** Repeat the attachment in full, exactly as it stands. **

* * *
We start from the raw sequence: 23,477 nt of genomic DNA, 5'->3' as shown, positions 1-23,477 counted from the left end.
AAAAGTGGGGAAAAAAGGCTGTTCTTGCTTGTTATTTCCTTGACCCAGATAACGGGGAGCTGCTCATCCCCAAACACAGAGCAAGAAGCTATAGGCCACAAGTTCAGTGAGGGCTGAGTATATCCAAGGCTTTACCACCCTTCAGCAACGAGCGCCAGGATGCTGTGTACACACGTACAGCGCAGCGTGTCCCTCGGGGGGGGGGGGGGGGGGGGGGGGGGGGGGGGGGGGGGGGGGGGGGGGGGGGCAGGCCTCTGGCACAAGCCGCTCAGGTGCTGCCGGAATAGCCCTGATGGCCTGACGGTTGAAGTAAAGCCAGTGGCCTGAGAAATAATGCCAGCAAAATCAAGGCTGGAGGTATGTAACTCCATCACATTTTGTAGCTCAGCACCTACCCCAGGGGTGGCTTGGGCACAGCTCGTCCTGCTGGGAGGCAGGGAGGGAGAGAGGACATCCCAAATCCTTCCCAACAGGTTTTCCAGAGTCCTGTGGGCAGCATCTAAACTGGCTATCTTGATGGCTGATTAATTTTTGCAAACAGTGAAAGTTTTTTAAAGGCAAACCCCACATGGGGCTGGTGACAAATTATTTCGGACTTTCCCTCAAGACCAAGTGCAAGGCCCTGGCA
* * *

We start from the raw sequence: 23,477 nt of genomic DNA, 5'->3' as shown, positions 1-23,477 counted from the left end.
AAAAGTGGGGAAAAAAGGCTGTTCTTGCTTGTTATTTCCTTGACCCAGATAACGGGGAGCTGCTCATCCCCAAACACAGAGCAAGAAGCTATAGGCCACAAGTTCAGTGAGGGCTGAGTATATCCAAGGCTTTACCACCCTTCAGCAACGAGCGCCAGGATGCTGTGTACACACGTACAGCGCAGCGTGTCCCTCGGGGGGGGGGGGGGGGGGGGGGGGGGGGGGGGGGGGGGGGGGGGGGGGGGGGCAGGCCTCTGGCACAAGCCGCTCAGGTGCTGCCGGAATAGCCCTGATGGCCTGACGGTTGAAGTAAAGCCAGTGGCCTGAGAAATAATGCCAGCAAAATCAAGGCTGGAGGTATGTAACTCCATCACATTTTGTAGCTCAGCACCTACCCCAGGGGTGGCTTGGGCACAGCTCGTCCTGCTGGGAGGCAGGGAGGGAGAGAGGACATCCCAAATCCTTCCCAACAGGTTTTCCAGAGTCCTGTGGGCAGCATCTAAACTGGCTATCTTGATGGCTGATTAATTTTTGCAAACAGTGAAAGTTTTTTAAAGGCAAACCCCACATGGGGCTGGTGACAAATTATTTCGGACTTTCCCTCAAGACCAAGTGCAAGGCCCTGGCA